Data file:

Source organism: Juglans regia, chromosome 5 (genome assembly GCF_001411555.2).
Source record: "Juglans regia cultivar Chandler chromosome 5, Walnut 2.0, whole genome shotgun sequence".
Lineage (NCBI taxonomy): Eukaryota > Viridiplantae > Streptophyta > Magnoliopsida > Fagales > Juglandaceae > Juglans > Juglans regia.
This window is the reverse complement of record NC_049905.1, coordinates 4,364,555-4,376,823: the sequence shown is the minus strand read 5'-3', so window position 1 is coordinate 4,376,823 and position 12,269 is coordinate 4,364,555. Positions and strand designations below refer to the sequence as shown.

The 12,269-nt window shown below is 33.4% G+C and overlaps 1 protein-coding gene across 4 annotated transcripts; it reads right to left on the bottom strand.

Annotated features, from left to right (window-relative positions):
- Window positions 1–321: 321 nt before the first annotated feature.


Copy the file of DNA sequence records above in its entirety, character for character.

Source organism: Juglans regia, chromosome 5 (genome assembly GCF_001411555.2).
Source record: "Juglans regia cultivar Chandler chromosome 5, Walnut 2.0, whole genome shotgun sequence".
Lineage (NCBI taxonomy): Eukaryota > Viridiplantae > Streptophyta > Magnoliopsida > Fagales > Juglandaceae > Juglans > Juglans regia.
This window is the reverse complement of record NC_049905.1, coordinates 4,364,555-4,376,823: the sequence shown is the minus strand read 5'-3', so window position 1 is coordinate 4,376,823 and position 12,269 is coordinate 4,364,555. Positions and strand designations below refer to the sequence as shown.

The 12,269-nt window shown below is 33.4% G+C and overlaps 1 protein-coding gene across 4 annotated transcripts; it reads right to left on the bottom strand.

Annotated features, from left to right (window-relative positions):
- Window positions 1–321: 321 nt before the first annotated feature.